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5 Ways to Grow and Build Trust

Trust is built on good, reliable behavior over time
By Michael Houlihan and Bonnie Harvey |

5 Ways to Grow and Build Trust

Cecilie_Arcurs | Getty Images

 

From your creditors to your employees, good business relationships are built on trust. Can the people who depend on you, confidently rely on you to treat them fairly? Once you have proven your dependability, they will make allowances for you and extend their level cooperation. This is essential to your business success.

 

How much will you save on loan interest with extended credit, easier terms and complementary warehousing? How much will you save on hiring and training by reducing turnover, engaging your people and having them go the extra mile for you? How much will you save on advertising with cooperative distributers, loyal consumers and customers who become advocates? The sooner you demonstrate your trustworthiness, the sooner you'll receive these benefits and more!

 

So be proactive. Constantly be looking for ways to demonstrate that you have the best interest of everyone you work with at heart. That's the key! Here's our top five ways to grow and build trust:

 

 

Be honest

If you try to manipulate or trap others by deliberately withholding critical information or if you pursue hidden agendas, you risk losing your relationship and your industry reputation. On the other hand, when you expose loopholes voluntarily, you assure the people you depend on that they will not be taken advantage of. Demonstrate true partnership by watching their back, not stabbing it! If you want the benefit of the spirit and not just the words, of your agreements, don't put them on the defensive.

 

 

Communicate frequently

What you are doing and why, should be clear. If you leave them in the dark, guessing about your intentions, they will worry about what you're up to. Schedule regular meetings with your suppliers, creditors, your own team and your outsourced services. Share vital information early and often to alleviate their anxiety. The more they know about you, your plans and your status, the more The more they know about you, your plans and your status, the more confident they'll feel about making allowances for you.

 

 

Build strategic alliances

Discover who wins and how if you win. These are your natural strategic allies. Treat these key players like business partners. Share your plans for growth. Show them how your plans for expansion will translate into increased business for them! Reduce your need for capital by gaining their cooperation. Perhaps a long-term contract will ease their mind about potentially losing your business after building it. Give them a reason to give you better prices, longer terms and even hold on to your quantity discounted purchases until you need them.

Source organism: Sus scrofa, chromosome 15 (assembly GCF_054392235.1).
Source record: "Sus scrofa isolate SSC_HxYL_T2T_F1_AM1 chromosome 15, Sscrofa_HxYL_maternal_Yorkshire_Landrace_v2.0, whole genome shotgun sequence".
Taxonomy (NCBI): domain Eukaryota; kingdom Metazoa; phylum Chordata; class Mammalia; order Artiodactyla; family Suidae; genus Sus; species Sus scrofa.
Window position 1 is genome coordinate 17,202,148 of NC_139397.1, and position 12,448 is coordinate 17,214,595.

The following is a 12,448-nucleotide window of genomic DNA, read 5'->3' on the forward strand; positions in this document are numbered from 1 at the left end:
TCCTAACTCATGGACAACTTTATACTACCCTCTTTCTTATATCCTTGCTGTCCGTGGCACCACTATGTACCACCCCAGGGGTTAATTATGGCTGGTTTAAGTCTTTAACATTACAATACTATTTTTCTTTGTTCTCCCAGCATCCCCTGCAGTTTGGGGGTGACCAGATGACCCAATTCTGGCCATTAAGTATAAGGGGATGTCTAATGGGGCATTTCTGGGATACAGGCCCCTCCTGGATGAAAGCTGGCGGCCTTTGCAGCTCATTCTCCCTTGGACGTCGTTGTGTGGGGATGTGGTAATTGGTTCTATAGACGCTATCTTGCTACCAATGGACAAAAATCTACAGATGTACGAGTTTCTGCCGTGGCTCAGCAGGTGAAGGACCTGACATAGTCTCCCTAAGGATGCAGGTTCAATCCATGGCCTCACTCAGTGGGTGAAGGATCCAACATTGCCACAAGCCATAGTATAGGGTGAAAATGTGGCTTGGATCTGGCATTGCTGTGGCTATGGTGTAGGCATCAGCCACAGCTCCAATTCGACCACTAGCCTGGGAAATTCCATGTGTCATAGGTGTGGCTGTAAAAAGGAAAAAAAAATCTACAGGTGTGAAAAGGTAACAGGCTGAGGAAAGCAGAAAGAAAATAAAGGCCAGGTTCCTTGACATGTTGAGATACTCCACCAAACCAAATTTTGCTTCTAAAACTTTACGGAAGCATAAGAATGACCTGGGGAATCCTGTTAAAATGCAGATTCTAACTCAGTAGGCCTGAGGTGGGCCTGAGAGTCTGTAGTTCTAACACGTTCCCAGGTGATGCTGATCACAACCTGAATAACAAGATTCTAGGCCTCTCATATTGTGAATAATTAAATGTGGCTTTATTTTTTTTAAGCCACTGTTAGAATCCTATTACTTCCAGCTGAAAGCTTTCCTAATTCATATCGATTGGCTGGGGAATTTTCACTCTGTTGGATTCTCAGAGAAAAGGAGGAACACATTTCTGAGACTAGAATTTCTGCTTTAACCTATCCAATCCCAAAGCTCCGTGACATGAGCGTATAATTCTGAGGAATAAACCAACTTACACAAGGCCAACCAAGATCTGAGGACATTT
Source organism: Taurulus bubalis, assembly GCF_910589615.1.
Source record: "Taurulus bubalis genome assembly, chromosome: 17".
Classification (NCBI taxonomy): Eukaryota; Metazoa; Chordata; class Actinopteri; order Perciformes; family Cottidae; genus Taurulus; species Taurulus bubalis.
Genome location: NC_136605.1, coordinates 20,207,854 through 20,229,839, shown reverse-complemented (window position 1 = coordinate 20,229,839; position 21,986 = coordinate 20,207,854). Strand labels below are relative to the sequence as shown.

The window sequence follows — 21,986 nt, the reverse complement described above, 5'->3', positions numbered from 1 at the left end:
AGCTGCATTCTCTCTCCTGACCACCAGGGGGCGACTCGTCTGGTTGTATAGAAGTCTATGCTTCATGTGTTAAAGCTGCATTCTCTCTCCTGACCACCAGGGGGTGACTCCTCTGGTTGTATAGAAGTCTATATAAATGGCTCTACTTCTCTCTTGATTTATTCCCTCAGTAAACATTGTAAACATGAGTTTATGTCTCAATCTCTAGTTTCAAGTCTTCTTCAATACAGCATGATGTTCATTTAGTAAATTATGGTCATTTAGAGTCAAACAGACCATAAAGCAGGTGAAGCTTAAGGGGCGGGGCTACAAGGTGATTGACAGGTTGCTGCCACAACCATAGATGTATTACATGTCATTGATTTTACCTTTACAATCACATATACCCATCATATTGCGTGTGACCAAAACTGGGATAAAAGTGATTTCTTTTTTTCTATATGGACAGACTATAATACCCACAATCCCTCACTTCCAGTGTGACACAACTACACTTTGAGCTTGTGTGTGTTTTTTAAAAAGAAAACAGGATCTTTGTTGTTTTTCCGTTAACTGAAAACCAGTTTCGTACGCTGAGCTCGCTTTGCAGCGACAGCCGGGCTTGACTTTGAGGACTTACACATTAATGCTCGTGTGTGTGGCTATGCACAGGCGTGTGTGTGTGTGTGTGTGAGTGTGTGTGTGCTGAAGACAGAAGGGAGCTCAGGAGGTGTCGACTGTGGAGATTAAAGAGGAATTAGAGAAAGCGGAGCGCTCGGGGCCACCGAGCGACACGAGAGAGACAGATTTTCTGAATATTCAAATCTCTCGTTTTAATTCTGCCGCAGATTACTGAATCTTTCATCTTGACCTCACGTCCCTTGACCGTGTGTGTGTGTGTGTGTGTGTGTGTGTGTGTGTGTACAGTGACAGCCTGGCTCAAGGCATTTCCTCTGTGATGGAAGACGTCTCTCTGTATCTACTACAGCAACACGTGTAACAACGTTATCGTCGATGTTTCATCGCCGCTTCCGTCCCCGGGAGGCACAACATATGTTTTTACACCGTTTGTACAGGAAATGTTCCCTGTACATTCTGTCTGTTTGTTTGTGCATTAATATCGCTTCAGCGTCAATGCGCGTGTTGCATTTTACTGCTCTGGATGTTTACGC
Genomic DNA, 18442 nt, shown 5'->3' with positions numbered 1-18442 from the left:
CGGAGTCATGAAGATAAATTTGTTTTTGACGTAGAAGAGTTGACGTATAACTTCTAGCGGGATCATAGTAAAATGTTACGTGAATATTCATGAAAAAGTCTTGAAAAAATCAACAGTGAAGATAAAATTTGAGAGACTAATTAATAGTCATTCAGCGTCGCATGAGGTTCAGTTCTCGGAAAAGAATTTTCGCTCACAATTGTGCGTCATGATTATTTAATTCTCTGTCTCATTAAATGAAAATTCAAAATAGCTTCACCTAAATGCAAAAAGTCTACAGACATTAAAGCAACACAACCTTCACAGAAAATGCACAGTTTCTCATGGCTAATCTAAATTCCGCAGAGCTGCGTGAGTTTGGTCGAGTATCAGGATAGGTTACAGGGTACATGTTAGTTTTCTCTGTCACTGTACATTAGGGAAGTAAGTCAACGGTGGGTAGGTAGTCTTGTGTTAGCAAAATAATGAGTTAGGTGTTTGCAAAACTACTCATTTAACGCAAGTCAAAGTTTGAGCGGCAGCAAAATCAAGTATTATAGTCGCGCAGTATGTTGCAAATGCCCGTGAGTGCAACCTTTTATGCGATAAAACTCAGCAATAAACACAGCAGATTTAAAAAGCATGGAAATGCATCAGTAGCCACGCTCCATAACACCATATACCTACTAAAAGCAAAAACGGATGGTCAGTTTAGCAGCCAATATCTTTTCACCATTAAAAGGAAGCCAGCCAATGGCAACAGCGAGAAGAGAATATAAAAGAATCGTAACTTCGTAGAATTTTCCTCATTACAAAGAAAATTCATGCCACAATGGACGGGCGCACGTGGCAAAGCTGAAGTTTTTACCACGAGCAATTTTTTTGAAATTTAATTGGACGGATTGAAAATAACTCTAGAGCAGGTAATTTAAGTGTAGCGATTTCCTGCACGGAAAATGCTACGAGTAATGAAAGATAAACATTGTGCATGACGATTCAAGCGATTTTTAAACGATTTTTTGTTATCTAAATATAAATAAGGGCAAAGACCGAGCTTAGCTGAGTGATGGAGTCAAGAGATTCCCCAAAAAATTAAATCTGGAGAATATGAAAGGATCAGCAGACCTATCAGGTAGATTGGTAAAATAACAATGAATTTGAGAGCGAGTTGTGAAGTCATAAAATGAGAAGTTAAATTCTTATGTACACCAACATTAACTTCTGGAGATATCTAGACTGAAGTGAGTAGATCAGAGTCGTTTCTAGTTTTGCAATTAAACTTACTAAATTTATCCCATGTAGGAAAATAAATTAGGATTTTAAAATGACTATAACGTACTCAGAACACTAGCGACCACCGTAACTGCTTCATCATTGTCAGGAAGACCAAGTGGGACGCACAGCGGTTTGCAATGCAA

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Mend fences

Don't blame others or try to cover-up your mistakes. You will only exacerbate the situation, lose you precious credibility and hurt your relationship. When you look at your cash flow projections and realize you can't make a payment on time, call your creditors immediately. Don't wait for them to call you. Look at your receivables and have a payment plan ready to bring your account current. Show empathy for the risk they have taken on you. Show empathy for the bills they have to pay with your payment. Give them the time they need to make other arrangements. When everything goes according to plan, they know little about you. But, when there is a glitch, mistake or problem, how you handle it, shouts volumes.

 

 

Service what you sell

When you won't leave them alone until you make a sale, but are nowhere can't be found to fix a problem, you kill your long-term business security and you invite competitors. Don't let your poor customer service say, "I have your money and you're stuck with my product!"

 

Customer service says more about your integrity than your product itself. Don't make your customers feel obligated to "warn" others about their bad experience. Treat them like you would a close friend. Make them loyal advocates. Don't throw advertising dollars away trying to get new customers when you are losing the one's you have.

 

Trust is not something you get instantly. It is built on good, reliable behavior over time. Telling experiences that build or break trust can reduce the time. Trust can easily be lost in the early days of a relationship. How you handle an awkward situation is "the tell" that validates their risk or causes their regret. Just saying, "Trust me" won't work in business. You can't ask for trust, you have to earn it!

 

 

*****

 

 

Copyright © 2017 Entrepreneur Media, Inc. All rights reserved.

This article originally appeared on Entrepreneur.com. Minor edits have been done by the Entrepreneur.com.ph editors

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